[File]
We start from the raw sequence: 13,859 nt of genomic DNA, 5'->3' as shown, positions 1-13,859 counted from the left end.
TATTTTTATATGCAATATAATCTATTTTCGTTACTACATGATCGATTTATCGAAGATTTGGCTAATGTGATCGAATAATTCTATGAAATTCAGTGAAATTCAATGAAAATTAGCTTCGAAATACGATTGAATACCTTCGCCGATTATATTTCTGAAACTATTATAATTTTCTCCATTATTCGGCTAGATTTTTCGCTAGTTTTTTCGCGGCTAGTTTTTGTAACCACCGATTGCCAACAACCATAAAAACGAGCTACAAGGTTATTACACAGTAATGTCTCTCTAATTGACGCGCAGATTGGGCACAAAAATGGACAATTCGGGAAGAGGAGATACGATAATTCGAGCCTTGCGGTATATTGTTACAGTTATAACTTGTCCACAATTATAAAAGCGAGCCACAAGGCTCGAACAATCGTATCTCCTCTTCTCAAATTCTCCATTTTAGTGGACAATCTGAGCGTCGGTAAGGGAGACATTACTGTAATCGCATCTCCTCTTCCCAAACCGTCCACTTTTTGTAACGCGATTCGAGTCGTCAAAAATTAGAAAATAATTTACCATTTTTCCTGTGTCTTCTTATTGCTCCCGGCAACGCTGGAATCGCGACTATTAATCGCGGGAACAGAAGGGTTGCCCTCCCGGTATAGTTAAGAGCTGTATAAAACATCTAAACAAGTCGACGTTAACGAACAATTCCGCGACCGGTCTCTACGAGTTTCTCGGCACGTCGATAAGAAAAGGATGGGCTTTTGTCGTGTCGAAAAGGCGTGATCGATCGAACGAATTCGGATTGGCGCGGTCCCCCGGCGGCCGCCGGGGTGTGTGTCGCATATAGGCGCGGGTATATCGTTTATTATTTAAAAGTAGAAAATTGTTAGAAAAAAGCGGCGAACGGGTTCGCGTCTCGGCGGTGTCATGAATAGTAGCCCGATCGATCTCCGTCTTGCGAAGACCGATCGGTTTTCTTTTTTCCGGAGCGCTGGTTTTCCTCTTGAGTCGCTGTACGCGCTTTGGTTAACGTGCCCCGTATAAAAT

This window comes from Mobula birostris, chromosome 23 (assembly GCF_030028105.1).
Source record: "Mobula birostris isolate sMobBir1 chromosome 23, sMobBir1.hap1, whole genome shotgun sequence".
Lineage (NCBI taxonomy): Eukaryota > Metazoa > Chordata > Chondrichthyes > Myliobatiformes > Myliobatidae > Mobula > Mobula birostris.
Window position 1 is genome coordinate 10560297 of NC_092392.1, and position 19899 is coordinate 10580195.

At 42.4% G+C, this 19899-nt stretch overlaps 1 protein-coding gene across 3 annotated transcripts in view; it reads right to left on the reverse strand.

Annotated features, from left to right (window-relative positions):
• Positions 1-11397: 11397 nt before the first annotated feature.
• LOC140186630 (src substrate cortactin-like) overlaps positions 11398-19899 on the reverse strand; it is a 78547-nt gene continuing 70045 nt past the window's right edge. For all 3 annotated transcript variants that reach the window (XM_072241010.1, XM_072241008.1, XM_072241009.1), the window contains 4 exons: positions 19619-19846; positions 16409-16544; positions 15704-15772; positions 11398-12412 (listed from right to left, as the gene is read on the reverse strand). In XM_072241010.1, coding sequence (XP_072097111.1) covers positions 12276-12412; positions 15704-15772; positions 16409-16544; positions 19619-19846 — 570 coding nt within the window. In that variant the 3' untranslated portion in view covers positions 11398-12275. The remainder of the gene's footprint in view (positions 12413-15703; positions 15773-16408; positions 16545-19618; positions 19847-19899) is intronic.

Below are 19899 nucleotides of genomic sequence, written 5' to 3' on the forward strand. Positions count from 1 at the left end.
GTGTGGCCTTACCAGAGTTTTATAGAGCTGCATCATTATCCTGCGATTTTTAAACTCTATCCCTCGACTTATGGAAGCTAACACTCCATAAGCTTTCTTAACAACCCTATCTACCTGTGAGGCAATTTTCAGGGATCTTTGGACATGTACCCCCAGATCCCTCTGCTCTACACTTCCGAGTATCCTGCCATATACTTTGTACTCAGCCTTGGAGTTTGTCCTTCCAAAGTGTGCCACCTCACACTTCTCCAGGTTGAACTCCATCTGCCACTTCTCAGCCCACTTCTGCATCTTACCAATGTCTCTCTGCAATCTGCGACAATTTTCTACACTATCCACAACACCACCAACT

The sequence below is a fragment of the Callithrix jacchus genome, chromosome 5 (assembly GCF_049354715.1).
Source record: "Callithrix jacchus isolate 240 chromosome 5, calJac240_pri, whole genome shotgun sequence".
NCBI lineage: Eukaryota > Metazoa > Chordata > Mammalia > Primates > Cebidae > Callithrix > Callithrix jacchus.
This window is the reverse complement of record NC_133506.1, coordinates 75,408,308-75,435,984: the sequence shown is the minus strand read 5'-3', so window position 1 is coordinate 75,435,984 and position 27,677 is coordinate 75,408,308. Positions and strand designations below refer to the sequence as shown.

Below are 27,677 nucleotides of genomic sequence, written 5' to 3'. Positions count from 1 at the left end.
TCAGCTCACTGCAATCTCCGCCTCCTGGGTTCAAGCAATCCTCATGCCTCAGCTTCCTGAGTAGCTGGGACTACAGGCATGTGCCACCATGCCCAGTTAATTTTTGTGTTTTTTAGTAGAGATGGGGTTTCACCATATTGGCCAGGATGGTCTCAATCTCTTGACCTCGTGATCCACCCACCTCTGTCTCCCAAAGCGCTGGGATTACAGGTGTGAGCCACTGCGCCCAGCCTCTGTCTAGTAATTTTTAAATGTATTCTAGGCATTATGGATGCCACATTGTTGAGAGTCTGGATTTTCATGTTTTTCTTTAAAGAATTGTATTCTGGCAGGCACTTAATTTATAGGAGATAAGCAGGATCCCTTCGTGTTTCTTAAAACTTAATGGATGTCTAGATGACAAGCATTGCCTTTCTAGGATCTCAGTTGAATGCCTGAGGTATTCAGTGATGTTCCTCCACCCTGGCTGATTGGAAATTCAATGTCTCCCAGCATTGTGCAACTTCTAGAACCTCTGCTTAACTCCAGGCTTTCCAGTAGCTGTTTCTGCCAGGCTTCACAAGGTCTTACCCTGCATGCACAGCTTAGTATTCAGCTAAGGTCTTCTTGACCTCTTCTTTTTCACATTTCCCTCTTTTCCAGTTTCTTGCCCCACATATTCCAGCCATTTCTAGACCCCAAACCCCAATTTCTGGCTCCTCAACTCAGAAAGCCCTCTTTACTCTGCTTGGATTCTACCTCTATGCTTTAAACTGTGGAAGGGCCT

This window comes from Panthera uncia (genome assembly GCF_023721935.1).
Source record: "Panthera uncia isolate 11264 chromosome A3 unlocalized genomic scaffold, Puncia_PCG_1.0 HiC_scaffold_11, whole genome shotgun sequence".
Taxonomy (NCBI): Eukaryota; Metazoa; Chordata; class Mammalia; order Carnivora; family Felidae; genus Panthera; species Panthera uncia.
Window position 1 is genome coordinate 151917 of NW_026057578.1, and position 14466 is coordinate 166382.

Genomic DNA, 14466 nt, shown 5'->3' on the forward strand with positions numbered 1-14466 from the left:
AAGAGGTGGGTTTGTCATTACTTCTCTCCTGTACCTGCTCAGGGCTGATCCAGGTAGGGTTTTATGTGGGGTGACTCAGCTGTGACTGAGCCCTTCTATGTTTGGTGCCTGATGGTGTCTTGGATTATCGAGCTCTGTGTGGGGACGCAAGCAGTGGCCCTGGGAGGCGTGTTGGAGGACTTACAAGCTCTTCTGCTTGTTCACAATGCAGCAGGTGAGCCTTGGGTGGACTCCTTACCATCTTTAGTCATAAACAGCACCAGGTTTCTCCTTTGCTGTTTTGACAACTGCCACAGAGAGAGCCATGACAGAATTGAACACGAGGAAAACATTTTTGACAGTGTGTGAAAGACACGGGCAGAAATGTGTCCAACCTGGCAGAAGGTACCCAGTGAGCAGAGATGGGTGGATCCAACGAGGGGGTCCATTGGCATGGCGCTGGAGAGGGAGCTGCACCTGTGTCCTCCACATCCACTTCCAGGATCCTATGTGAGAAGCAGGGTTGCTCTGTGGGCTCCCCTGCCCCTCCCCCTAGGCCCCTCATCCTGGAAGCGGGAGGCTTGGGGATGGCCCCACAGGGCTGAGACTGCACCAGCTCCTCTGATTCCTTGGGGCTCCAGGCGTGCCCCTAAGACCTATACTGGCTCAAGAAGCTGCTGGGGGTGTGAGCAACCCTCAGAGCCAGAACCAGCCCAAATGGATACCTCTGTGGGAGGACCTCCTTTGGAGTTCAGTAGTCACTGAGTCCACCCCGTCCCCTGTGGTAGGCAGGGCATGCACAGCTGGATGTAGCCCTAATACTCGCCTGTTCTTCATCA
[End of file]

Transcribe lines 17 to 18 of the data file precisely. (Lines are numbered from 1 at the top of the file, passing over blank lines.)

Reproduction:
Below are 27,677 nucleotides of genomic sequence, written 5' to 3'. Positions count from 1 at the left end.
TCAGCTCACTGCAATCTCCGCCTCCTGGGTTCAAGCAATCCTCATGCCTCAGCTTCCTGAGTAGCTGGGACTACAGGCATGTGCCACCATGCCCAGTTAATTTTTGTGTTTTTTAGTAGAGATGGGGTTTCACCATATTGGCCAGGATGGTCTCAATCTCTTGACCTCGTGATCCACCCACCTCTGTCTCCCAAAGCGCTGGGATTACAGGTGTGAGCCACTGCGCCCAGCCTCTGTCTAGTAATTTTTAAATGTATTCTAGGCATTATGGATGCCACATTGTTGAGAGTCTGGATTTTCATGTTTTTCTTTAAAGAATTGTATTCTGGCAGGCACTTAATTTATAGGAGATAAGCAGGATCCCTTCGTGTTTCTTAAAACTTAATGGATGTCTAGATGACAAGCATTGCCTTTCTAGGATCTCAGTTGAATGCCTGAGGTATTCAGTGATGTTCCTCCACCCTGGCTGATTGGAAATTCAATGTCTCCCAGCATTGTGCAACTTCTAGAACCTCTGCTTAACTCCAGGCTTTCCAGTAGCTGTTTCTGCCAGGCTTCACAAGGTCTTACCCTGCATGCACAGCTTAGTATTCAGCTAAGGTCTTCTTGACCTCTTCTTTTTCACATTTCCCTCTTTTCCAGTTTCTTGCCCCACATATTCCAGCCATTTCTAGACCCCAAACCCCAATTTCTGGCTCCTCAACTCAGAAAGCCCTCTTTACTCTGCTTGGATTCTACCTCTATGCTTTAAACTGTGGAAGGGCCT